The public schools are beyond repair. If it is not practical to replace the current system, then at least let those alone who wish to homeschool. Hassle them not. Instead, encourage them and help them. Parents who homeschool their children have three basic complaints against public schools: the lack of academic rigor, the number of maladjusted graduates, and the anti-religious atmosphere. Homeschool advocates claim that homeschooling overcomes these problems. They argue that no matter whether the educational philosophy one holds is that schooling prepares for life or schooling is life, the homeschooled do better. Proponents also claim that private schools are nearly always similar to public schools, so the fundamental criticisms of public schools apply to private schools also, although to a lesser degree.
How To Use Social Media As A Learning Tool For Homeschoolers
Matching, out-of-date sweatsuits. The ability to recite lines from the Iliad in response to your peers’ discussion of a television show. Parroting your parents’ values. If you’ve paid attention to mainstream depictions of homeschooled children, these images are likely familiar. Homeschooled kids get a bad rap and are too frequently associated with social awkwardness due to a perceived lack of socialization with their peer group. However, with the dawn of social media, more homeschooled students—both those who are being schooled by more “traditional” methods and those who are students are virtual cyber charter schools—are able to better connect with their peers and other members of the homeschooling community.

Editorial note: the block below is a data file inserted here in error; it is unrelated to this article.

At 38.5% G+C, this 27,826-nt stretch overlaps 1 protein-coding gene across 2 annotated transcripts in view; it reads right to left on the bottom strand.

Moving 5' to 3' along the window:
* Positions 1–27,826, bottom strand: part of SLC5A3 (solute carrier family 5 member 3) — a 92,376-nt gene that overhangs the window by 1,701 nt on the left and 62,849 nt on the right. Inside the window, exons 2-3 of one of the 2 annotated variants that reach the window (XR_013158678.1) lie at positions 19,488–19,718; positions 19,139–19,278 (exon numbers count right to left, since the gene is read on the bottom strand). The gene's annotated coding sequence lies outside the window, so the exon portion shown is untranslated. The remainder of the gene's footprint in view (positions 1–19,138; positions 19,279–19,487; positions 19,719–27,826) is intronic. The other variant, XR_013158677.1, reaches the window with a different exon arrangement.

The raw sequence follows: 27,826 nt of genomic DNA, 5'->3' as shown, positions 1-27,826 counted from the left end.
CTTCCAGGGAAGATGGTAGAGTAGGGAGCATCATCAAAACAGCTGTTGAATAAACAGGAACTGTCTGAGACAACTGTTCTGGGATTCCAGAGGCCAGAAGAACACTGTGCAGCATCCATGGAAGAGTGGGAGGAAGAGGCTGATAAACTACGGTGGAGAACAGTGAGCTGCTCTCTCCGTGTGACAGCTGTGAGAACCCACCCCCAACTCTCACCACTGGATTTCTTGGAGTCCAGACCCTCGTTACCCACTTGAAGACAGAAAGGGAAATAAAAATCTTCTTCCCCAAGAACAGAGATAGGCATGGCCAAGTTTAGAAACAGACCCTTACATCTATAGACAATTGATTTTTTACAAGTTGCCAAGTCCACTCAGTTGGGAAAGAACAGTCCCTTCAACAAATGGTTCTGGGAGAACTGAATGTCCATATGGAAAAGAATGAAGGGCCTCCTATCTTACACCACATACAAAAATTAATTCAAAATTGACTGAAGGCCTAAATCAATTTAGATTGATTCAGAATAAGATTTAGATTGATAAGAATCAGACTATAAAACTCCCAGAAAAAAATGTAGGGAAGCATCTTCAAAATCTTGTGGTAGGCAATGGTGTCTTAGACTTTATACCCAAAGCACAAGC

Thirteen Ways to Help Your Library Help Homeschoolers
If you’re looking for a way to provide a service for homeschoolers in your community, consider becoming a liaison between your library and homeschoolers. Create activities and events for a homeschool audience. Help establish a homeschool resource center within the library. Coordinate with the library to have a Homeschool Day. Help the library find volunteers. Be an intermediary between the homeschool community and the library. And support your library's budget needs.
Product Reviews on Homeschool Blogs: How to Get Them
How to get bloggers interested in your products so that they will write product reviews on their homeschool blogs -- have an outstanding product first of all and give bloggers incentives. Find social media savvy homeschool bloggers on Twitter and G+ using two special hashtags.